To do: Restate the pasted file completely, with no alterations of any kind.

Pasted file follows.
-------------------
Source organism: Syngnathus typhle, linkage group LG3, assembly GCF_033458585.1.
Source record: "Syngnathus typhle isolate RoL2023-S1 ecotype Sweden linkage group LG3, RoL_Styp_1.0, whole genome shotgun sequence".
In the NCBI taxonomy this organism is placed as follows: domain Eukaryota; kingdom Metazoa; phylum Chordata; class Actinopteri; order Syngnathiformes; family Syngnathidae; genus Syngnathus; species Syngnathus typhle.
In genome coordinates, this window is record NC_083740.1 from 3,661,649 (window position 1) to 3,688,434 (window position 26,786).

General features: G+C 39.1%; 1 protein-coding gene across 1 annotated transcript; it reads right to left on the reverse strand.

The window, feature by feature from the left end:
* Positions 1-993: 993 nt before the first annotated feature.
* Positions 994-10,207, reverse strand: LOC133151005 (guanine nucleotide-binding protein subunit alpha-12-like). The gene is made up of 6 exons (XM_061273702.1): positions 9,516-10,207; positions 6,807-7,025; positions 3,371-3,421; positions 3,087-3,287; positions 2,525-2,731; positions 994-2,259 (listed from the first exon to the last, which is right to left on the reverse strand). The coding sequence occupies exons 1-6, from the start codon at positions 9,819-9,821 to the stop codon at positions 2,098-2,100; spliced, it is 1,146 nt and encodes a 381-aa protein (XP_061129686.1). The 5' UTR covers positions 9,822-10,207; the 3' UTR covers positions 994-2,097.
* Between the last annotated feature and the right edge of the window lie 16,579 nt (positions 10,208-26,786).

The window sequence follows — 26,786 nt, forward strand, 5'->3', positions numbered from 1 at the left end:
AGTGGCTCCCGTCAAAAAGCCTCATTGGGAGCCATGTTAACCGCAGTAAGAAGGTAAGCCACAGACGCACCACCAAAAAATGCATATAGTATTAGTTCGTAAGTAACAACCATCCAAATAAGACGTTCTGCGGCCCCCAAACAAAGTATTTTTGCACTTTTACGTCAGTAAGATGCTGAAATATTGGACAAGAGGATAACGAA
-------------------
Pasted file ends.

Source organism: Syngnathus typhle, linkage group LG3, assembly GCF_033458585.1.
Source record: "Syngnathus typhle isolate RoL2023-S1 ecotype Sweden linkage group LG3, RoL_Styp_1.0, whole genome shotgun sequence".
In the NCBI taxonomy this organism is placed as follows: domain Eukaryota; kingdom Metazoa; phylum Chordata; class Actinopteri; order Syngnathiformes; family Syngnathidae; genus Syngnathus; species Syngnathus typhle.
In genome coordinates, this window is record NC_083740.1 from 3,661,649 (window position 1) to 3,688,434 (window position 26,786).

General features: G+C 39.1%; 1 protein-coding gene across 1 annotated transcript; it reads right to left on the reverse strand.

The window, feature by feature from the left end:
* Positions 1-993: 993 nt before the first annotated feature.
* Positions 994-10,207, reverse strand: LOC133151005 (guanine nucleotide-binding protein subunit alpha-12-like). The gene is made up of 6 exons (XM_061273702.1): positions 9,516-10,207; positions 6,807-7,025; positions 3,371-3,421; positions 3,087-3,287; positions 2,525-2,731; positions 994-2,259 (listed from the first exon to the last, which is right to left on the reverse strand). The coding sequence occupies exons 1-6, from the start codon at positions 9,819-9,821 to the stop codon at positions 2,098-2,100; spliced, it is 1,146 nt and encodes a 381-aa protein (XP_061129686.1). The 5' UTR covers positions 9,822-10,207; the 3' UTR covers positions 994-2,097.
* Between the last annotated feature and the right edge of the window lie 16,579 nt (positions 10,208-26,786).

The window sequence follows — 26,786 nt, forward strand, 5'->3', positions numbered from 1 at the left end:
AGTGGCTCCCGTCAAAAAGCCTCATTGGGAGCCATGTTAACCGCAGTAAGAAGGTAAGCCACAGACGCACCACCAAAAAATGCATATAGTATTAGTTCGTAAGTAACAACCATCCAAATAAGACGTTCTGCGGCCCCCAAACAAAGTATTTTTGCACTTTTACGTCAGTAAGATGCTGAAATATTGGACAAGAGGATAACGAA